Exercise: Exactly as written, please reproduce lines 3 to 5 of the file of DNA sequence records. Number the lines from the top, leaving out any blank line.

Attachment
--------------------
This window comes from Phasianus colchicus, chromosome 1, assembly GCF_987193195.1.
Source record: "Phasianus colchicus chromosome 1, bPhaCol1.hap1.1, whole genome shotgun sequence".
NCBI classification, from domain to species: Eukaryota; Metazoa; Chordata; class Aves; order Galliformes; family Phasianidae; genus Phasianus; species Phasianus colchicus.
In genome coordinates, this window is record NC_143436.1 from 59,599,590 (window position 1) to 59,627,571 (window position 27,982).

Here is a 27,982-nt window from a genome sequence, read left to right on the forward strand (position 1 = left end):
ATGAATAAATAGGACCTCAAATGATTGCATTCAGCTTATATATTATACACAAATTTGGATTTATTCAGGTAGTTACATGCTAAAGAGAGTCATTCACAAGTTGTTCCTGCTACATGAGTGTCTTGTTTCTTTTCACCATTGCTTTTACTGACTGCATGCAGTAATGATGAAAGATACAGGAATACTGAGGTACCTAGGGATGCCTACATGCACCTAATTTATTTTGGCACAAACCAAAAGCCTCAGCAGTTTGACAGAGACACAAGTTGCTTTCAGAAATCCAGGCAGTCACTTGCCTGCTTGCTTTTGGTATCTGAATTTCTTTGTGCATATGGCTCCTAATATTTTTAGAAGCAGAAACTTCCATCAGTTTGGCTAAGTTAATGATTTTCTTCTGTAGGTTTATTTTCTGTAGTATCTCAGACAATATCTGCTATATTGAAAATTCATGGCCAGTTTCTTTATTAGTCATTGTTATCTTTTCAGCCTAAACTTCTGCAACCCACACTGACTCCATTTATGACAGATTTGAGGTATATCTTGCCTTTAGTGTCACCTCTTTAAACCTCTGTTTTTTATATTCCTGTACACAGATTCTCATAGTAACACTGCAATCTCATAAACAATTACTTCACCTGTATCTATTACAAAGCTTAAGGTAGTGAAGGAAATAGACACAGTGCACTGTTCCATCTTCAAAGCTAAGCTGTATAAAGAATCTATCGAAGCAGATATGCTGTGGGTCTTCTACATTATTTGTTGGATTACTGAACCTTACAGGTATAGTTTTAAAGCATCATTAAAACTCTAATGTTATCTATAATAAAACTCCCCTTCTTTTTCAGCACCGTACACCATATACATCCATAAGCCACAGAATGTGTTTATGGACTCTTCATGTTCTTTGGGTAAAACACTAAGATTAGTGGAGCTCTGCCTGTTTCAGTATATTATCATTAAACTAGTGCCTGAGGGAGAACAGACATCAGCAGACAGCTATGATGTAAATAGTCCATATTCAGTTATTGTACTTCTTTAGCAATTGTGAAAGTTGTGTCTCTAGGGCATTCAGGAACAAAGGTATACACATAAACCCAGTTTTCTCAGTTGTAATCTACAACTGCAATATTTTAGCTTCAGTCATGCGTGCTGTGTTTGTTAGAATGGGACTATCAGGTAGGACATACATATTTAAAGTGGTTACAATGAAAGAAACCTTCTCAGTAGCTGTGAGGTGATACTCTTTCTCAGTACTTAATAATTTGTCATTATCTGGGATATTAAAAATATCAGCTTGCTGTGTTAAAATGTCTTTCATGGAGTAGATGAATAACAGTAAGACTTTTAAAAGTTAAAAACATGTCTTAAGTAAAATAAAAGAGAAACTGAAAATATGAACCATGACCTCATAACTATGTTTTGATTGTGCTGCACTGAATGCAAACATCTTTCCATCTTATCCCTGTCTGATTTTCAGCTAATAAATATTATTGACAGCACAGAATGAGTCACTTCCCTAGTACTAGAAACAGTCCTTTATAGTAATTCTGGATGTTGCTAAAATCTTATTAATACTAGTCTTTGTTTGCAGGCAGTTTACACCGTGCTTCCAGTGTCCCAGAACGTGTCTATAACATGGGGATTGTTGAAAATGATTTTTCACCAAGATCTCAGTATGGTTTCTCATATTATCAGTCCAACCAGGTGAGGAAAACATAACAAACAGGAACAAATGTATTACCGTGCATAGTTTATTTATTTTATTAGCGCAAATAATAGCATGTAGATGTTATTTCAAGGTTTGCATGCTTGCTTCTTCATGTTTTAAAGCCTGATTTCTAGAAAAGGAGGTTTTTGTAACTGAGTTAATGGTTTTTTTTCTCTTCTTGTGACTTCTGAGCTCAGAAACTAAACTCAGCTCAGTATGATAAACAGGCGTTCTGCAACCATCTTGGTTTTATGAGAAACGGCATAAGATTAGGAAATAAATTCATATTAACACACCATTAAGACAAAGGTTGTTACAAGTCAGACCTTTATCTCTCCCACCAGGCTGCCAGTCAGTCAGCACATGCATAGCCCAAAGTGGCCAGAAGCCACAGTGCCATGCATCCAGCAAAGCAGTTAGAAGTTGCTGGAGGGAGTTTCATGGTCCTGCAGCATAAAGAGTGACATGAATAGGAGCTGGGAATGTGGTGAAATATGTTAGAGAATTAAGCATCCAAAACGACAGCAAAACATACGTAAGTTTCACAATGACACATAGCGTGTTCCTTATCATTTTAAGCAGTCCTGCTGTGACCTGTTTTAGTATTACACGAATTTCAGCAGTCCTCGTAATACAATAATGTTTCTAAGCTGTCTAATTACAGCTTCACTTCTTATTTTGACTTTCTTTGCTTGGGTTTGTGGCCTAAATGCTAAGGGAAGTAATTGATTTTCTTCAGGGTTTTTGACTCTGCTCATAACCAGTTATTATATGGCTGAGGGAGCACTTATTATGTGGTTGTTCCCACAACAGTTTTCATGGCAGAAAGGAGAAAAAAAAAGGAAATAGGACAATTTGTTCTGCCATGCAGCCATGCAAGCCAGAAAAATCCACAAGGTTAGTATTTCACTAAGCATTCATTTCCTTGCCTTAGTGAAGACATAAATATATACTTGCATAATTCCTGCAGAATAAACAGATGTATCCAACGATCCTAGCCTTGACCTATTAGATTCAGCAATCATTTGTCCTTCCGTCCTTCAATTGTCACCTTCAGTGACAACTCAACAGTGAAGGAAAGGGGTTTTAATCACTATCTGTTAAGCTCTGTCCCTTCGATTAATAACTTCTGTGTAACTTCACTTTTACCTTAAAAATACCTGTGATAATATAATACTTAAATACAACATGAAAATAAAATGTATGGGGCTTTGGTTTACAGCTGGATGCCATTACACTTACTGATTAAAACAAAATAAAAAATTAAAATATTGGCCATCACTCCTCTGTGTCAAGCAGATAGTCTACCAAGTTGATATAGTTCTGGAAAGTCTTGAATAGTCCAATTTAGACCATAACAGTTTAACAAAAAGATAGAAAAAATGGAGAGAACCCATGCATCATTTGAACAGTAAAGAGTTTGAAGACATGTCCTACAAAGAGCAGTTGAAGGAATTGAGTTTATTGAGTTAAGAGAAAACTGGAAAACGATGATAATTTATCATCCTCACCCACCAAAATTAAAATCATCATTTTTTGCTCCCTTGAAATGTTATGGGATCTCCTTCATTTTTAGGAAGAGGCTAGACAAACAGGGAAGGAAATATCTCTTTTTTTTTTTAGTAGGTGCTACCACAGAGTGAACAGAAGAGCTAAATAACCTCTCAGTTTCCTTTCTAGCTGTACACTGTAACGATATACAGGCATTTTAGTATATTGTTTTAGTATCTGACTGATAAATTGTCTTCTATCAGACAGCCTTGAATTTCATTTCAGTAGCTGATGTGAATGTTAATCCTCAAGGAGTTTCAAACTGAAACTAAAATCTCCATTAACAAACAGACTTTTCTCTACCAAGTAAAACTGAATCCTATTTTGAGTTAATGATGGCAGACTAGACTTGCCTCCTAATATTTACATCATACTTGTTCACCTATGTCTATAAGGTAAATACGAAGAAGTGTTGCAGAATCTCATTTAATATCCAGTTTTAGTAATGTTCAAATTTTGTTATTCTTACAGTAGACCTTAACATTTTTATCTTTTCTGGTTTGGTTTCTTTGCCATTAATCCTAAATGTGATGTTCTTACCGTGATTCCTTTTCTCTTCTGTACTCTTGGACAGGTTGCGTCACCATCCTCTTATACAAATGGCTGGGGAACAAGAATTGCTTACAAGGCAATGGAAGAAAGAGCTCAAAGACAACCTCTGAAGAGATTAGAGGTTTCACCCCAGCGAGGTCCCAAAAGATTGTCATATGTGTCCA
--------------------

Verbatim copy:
NCBI classification, from domain to species: Eukaryota; Metazoa; Chordata; class Aves; order Galliformes; family Phasianidae; genus Phasianus; species Phasianus colchicus.
In genome coordinates, this window is record NC_143436.1 from 59,599,590 (window position 1) to 59,627,571 (window position 27,982).

Here is a 27,982-nt window from a genome sequence, read left to right on the forward strand (position 1 = left end):